The vulgarity, nudity and violence weren't new ("Oz" beat them to all of that), but that's not really why people see "The Sopranos" as being so influential. Critics claim that this was the first series to produce a 55-minute movie every week instead of mere television episodes. If this were true, then "The Sopranos" would highly influential, but both "Twin Peaks" and "The X-Files" started to do this in the early 90s. They shot almost entirely on-location like "The Sopranos" with production values seldom seen on TV. Heck, "Twin Peaks" was directed by top-20 all-time director David Lynch!

The one truly groundbreaking feature of "The Sopranos" was that it established a theme in its first episode (Tony's fear of losing his family symbolized by the ducks leaving his pool) complicated it, tested it, and ultimately brought it to a climax (Tony's family simply joining him for dinner in the restaurant before the screen went black) much in the same way a novel would. Problem is, nobody's followed suit in the years since its premiere, nor does anybody seem to want to due to the extreme thought and care necessary for such a task (though "Mad Men" looks like it might want to take a crack at it). Until thematic storytelling becomes the norm on television, "The Sopranos" will get more credit as an influential force than it deserves.

1. "Saturday Night Live"

What exactly did this series influence? "MadTV"? Not exactly a coup for how influential "SNL" is supposed to be. Its concept was hardly new at the time of its debut. Variety shows had existed for decades beforehand and the only real difference was its edgier format. It never really did anything to innovate the genre, taking most of its cues from "The Carol Burnett Show" and other sketch shows at the time. Looking at the sketch series that followed it ("SCTV", "The Ben Stiller Show", "The Kids in the Hall", "The State") show a lot more influence from "Monty Python's Flying Circus" than they do any resemblance to "SNL." Its humor also has never permeated. Its technique evolved over the years mainly based on other styles at the times. It never seemed like "SNL" was a trendsetter and more of a loudspeaker for the day's prevalent humor. The show is certainly one of the funniest shows ever, but to call it one of the most influential is giving it entirely undeserved credit.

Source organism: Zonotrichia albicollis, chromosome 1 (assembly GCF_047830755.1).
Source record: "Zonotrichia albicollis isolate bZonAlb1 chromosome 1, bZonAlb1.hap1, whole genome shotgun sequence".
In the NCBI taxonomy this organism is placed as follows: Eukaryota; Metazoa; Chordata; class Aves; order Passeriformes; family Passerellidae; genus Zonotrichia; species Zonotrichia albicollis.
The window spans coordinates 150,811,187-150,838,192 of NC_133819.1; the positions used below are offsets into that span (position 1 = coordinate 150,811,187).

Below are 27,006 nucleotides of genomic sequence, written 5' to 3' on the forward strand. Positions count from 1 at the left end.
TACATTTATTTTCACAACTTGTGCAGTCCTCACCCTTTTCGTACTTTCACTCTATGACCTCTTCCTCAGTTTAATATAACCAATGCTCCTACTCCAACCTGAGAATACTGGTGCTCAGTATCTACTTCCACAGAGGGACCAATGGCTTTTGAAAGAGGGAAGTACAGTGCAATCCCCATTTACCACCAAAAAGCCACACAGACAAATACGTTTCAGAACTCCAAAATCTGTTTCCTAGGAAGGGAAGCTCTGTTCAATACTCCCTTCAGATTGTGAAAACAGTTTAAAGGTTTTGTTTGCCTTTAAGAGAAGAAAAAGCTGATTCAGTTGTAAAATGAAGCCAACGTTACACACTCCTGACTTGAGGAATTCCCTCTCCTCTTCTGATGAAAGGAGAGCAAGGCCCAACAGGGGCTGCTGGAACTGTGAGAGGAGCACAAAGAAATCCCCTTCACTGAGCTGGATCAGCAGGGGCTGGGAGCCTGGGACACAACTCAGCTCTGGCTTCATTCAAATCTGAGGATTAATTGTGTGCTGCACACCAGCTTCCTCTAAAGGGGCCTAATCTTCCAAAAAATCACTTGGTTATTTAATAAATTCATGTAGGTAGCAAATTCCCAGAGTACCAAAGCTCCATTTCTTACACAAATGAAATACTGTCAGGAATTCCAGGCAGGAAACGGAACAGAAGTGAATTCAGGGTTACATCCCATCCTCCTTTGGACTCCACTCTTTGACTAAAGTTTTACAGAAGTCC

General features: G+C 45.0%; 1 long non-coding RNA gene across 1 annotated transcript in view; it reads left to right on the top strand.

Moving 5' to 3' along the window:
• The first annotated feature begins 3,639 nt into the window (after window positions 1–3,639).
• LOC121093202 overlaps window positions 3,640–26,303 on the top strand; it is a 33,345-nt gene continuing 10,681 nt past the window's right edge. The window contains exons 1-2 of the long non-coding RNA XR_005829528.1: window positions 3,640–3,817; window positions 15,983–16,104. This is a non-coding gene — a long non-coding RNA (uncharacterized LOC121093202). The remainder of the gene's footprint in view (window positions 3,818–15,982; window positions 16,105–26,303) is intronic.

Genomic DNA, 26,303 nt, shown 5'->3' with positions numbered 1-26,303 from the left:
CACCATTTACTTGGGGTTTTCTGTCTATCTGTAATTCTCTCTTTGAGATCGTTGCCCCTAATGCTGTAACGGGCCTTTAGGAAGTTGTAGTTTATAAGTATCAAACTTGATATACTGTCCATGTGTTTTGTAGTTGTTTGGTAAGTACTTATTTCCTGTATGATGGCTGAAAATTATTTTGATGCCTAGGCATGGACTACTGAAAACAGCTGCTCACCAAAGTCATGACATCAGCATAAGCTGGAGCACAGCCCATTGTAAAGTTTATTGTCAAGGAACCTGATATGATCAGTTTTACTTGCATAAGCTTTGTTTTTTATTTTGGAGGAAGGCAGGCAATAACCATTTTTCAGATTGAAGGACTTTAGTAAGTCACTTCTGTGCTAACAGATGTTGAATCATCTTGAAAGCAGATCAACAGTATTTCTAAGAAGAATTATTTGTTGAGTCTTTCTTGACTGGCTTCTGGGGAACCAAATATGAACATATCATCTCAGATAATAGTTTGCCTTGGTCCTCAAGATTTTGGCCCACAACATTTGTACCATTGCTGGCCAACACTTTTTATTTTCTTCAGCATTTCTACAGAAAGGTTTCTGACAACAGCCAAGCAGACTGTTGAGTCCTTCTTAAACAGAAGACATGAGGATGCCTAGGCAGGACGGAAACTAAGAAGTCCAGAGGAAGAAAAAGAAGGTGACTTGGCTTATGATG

5. "Miami Vice"

"MTV Cops" was Michael Mann's simple pitch and afterwards television wouldn't be the same. The way Mann used music and his stylized cinematography has been aped in countless films and TV shows. It's now completely standard to use pop songs of the day and yesterday in order to build tension in a scene. In fact, some of the most memorable moments of shows like "The Sopranos" and "Six Feet Under" have been set to pop tunes. Nobody thought to do that before Mann rolled in and unleashed his MTV Cops on the masses. Thankfully, the fashion didn't become influential, but the way Mann filmed the show is required for shows looking to make an impact today. Still, a lot of people see "Vice" as nothing more than an 80s relic and a bit of camp.

4. "The Ben Stiller Show"

Debuting on MTV and then moving to Fox, "The Ben Stiller Show" influenced the way all the comedy on its original network looked and sounded for years to come. Look at every sketch from the VMA's and Movie Awards for the years after its debut, each has the look and feel of a sketch from Stiller's show. Also, before Quentin Tarantino and the rapid-fire insertions from the "Gilmore Girls", "The Ben Stiller Show" was the first to embrace pop culture as a form of humor. This has permeated both comedy and drama since Stiller's debut setting us up for the blog culture where referencing films and TV is required. Despite its massive influence, most people don't even know that Ben Stiller ever had a TV show, let alone the fact that it paved the way for pop culture comedy that would soon dominate TV in its wake. Could be because it was cancelled after 12 episodes.